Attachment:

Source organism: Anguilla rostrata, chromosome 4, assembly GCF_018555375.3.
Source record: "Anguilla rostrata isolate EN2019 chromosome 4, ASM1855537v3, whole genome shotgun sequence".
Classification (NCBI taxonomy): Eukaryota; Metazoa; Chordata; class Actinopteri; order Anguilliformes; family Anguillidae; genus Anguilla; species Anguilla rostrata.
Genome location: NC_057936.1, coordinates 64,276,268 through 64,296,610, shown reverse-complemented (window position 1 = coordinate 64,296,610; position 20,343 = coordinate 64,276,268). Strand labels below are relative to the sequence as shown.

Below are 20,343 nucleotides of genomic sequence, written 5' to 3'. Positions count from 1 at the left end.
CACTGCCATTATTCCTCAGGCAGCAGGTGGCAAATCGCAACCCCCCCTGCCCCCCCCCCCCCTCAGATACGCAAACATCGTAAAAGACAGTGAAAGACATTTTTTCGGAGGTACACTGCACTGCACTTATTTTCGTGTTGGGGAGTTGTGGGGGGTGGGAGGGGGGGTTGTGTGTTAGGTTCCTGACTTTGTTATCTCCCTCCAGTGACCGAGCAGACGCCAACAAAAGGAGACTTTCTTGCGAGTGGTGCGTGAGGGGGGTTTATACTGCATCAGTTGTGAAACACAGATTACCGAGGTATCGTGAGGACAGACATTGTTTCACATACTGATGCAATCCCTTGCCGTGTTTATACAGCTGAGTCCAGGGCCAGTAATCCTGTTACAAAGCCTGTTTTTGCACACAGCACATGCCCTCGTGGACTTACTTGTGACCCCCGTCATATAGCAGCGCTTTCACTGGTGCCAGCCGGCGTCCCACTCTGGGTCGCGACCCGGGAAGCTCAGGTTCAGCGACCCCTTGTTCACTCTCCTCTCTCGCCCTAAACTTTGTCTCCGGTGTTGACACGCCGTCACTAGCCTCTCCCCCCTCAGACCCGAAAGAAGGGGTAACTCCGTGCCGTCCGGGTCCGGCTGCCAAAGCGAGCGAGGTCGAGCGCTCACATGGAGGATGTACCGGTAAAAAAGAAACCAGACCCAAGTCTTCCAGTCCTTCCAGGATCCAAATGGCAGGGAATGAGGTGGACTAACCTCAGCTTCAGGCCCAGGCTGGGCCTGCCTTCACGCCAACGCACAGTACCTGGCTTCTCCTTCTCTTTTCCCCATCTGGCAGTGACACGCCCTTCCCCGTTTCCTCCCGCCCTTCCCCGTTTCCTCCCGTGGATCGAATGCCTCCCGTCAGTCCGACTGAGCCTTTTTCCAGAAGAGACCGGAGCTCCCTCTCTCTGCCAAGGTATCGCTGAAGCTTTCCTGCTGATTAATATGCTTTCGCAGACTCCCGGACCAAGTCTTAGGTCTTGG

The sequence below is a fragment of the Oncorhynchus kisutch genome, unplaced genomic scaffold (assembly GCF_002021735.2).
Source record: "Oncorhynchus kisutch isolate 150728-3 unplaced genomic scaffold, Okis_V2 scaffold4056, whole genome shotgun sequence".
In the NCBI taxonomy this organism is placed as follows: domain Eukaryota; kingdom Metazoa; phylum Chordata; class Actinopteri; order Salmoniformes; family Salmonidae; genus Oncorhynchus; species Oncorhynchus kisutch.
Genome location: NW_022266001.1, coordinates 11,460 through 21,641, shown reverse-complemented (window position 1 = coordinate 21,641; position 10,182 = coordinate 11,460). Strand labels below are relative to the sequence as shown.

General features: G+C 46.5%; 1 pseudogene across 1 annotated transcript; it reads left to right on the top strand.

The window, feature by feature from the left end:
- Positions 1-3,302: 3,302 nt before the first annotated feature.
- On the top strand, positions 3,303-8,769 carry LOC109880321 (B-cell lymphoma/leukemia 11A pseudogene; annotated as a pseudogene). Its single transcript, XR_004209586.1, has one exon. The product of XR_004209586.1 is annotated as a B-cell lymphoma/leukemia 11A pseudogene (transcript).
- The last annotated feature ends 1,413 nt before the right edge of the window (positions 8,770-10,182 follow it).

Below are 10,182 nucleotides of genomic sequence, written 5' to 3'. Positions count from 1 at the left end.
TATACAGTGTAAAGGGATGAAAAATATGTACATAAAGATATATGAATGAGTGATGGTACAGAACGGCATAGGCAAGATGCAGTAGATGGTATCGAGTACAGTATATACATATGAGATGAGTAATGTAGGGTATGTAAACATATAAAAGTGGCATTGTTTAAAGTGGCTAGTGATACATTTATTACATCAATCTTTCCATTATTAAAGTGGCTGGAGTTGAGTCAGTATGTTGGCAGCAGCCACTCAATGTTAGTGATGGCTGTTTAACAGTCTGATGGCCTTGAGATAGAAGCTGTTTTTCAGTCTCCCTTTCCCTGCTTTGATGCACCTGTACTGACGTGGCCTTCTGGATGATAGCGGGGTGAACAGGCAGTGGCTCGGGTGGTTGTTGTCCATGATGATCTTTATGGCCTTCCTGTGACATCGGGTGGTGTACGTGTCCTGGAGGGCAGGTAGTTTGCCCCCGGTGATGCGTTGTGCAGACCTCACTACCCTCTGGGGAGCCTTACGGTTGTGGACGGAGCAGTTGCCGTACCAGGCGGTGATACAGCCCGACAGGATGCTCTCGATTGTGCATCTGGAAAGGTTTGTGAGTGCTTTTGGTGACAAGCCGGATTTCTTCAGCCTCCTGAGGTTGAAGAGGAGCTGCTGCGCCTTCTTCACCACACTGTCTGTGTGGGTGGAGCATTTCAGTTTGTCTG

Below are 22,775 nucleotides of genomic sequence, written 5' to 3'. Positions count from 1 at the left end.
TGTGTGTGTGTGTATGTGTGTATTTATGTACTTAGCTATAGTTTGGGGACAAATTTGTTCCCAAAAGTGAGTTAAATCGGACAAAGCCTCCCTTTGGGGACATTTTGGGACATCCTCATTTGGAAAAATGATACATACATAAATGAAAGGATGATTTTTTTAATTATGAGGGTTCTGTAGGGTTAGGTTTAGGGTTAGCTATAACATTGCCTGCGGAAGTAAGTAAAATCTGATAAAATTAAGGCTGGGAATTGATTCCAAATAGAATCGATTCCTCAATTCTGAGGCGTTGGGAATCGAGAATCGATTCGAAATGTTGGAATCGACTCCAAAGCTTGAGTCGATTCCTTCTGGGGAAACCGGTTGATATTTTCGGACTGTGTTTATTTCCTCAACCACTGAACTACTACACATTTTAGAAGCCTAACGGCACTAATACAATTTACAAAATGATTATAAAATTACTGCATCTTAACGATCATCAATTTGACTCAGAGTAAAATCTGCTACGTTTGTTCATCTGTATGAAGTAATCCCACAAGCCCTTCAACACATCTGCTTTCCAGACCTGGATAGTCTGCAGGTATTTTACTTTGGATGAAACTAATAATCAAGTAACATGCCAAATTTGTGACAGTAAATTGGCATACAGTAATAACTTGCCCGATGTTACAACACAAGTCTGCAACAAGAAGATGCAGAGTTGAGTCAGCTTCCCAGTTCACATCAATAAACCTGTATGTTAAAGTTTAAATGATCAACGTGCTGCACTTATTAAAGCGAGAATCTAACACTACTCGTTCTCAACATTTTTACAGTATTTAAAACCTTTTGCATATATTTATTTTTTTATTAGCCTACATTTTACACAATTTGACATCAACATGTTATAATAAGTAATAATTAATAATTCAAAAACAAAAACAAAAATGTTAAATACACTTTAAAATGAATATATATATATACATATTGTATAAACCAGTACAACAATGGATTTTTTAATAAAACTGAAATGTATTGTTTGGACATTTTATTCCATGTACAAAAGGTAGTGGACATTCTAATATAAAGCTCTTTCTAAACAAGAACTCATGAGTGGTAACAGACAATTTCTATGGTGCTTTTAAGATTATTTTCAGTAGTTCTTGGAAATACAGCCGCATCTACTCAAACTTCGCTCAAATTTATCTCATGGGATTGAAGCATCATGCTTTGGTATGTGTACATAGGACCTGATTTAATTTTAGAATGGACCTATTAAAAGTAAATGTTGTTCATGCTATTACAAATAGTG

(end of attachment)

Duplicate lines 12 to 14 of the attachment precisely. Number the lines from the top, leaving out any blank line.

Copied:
The window, feature by feature from the left end:
- Positions 1-3,302: 3,302 nt before the first annotated feature.
- On the top strand, positions 3,303-8,769 carry LOC109880321 (B-cell lymphoma/leukemia 11A pseudogene; annotated as a pseudogene). Its single transcript, XR_004209586.1, has one exon. The product of XR_004209586.1 is annotated as a B-cell lymphoma/leukemia 11A pseudogene (transcript).